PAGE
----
1. The cool thing is that there is now a Studio Ghibli shop in Sunshine City, right next to the Disney Store. They have all sorts of stuff from the anime, like the Totoros, and the little black sootballs (I can't remember what they're called). They even have the jewel from Castle in the Sky.
  2. The un-cool thing is that THE CINNABON SHOP HAS CLOSED DOWN!!!! Like how sad is that? I felt miserable for a while, like about 3 seconds. I did find out that there was now an outlet at Odaiba when I got back though. One more reason to go there.
So after that we went home. What was irritating was that there was some issue on the tracks, so I ended up waiting on the platform at Takadanobaba for like almost an hour. Then I took the first train out, only that since I was taking the train to Hajima, I should have gotten off at Kodaira to change train, but I didn't know, so I ended up at Ogawa. Good thing I kinda realized I was off course, so I changed a train, and found one that went straight to Higashi-Murayama, then took another train back. Of course, the end result was that I reached home really late. Bummer.

The next day was a sort of easy day too. I did meet up with DL and his wife J who are doing longer-short-term work here, their blog is linked over there <----. So after a short briefing, we went to Ikebukuro HC at the karaoke place, where we met the housechurch members. DL is quite an easygoing guy, really nice to work with. He's a sort of balance between Uncle L's super lasseiz-faire working style and PJ's highly structured work ethic (people who had previously been to Japan would know what I'm talking about). And I couldn't help it but he also does remind me a bit of J from church, who's like one of the resident Thai language experts. And JL is quite a friendly lady too, very chatty. Anyway, both D&J have been in Japan for about a year, learning Japanese while doing missions work, and we'll be working mainly with them.

Sunday, I went to the Tokorozawa HC at Amuzing Grace. Met some of the people that we always read about in the Missions World newsletter. After that, D&J and me went to SW's house for his international tea time, where he invites his neighbors over for tea. I think I mentioned SW before in previous posts, but I'm not sure. Anyway, he recognized me despite my change in hairstyle, and the tea time was quite fun. SW has these huge crates of Lego at his home for this sort of thing for the kids of the neighbors to play with, and he plays with the kids as well. And D&J are pretty popular with them as well. Two of the three kids there were pretty amused by the fact that DL and me had the same name, and started giggling about who was the read D.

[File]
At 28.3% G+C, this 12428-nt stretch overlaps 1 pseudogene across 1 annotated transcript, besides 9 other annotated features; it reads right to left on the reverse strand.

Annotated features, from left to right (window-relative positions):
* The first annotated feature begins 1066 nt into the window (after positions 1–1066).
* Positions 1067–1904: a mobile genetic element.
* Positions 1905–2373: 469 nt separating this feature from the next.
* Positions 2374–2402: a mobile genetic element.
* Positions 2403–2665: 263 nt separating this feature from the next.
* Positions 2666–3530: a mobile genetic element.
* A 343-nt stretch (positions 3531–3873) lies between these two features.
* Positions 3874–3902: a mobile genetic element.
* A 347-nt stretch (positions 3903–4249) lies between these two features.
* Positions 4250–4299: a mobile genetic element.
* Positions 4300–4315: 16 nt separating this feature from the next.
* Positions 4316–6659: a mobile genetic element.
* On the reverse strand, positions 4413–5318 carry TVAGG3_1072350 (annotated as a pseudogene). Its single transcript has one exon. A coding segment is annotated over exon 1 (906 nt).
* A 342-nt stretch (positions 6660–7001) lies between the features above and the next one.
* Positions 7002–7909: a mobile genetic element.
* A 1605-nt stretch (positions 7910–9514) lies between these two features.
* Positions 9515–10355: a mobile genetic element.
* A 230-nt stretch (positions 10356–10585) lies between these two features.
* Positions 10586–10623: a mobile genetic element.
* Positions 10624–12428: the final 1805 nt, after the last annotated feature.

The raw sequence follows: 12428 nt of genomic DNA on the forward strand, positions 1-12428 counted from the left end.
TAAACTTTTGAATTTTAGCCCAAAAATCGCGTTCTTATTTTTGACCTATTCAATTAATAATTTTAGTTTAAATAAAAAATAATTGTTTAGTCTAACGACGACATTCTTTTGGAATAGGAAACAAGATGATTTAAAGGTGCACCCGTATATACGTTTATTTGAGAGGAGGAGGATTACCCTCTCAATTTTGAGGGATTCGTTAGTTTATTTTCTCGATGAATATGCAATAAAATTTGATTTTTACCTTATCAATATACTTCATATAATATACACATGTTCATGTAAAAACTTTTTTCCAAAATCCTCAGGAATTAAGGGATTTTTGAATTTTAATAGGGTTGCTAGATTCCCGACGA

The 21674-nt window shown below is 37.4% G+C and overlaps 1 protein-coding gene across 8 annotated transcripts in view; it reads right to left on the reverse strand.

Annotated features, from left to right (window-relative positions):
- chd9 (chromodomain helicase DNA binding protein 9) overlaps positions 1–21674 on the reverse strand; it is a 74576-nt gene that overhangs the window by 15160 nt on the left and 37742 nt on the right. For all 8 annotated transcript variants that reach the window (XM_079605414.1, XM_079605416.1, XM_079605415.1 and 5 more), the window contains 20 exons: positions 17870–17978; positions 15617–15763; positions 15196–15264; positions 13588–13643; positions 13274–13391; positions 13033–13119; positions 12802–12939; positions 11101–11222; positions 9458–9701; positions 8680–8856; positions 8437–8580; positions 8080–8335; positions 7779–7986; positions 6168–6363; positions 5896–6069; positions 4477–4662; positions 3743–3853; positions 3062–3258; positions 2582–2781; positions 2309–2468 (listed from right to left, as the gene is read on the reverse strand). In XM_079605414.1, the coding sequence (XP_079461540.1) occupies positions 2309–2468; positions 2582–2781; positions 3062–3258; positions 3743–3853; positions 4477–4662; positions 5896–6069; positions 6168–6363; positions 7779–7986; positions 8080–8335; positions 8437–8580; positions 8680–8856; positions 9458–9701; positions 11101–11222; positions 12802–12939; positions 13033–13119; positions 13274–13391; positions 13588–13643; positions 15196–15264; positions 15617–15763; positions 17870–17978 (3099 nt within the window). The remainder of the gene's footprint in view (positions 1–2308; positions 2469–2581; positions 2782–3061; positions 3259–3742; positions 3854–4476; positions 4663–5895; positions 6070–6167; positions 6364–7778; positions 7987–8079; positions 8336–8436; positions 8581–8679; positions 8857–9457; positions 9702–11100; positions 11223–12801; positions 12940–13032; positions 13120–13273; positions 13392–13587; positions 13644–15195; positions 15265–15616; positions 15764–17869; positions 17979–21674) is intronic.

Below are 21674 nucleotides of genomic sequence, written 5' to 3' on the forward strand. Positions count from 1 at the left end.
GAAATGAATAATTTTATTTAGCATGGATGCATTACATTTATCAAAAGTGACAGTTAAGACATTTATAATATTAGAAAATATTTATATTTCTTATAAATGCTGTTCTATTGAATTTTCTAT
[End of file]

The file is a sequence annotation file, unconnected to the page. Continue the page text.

Uncle L and Auntie C came back from Osaka that night. They were still pretty much the same, and it was nice to meet them again. Auntie C spent most of her time chasing the two kids to get their room packed up and telling me lots of housekeeping details, while Uncle L was like uploading all his pictures and showing them to me, and also telling me lots of stuff about how to use the printer, and how to use the TV set and attached pieces of equipment.

So on Monday, I said bye to everyone, since they were all leaving for Singapore, then I went off to Kotesashi to meet SW as we were going to Waseda's Tokorozawa campus for E-Crew, which is sort of like an English Speaking Corner. It was pretty nice to meet up with some of the people there, and since they want to speak English, it helps to facilitate conversation. Came home to do some stuff, but ended up snoozing till about 4, when I went to Narita (which takes very long, in case you didn't know) and met the team coming in.

So that's all the stuff that happened before 5 other team members came in on flight CX 500. Will update more of the things that happened on the first week of missions soon.


1 comment:

joannachia said...

heh. i think the macritchie reservoir-versailles thing is cos photos always make places look nicer than they actually are... when youre there you notice the peripheral stuff that sorta detracts from the photo-perfect-feel of the place (: according to my mum :D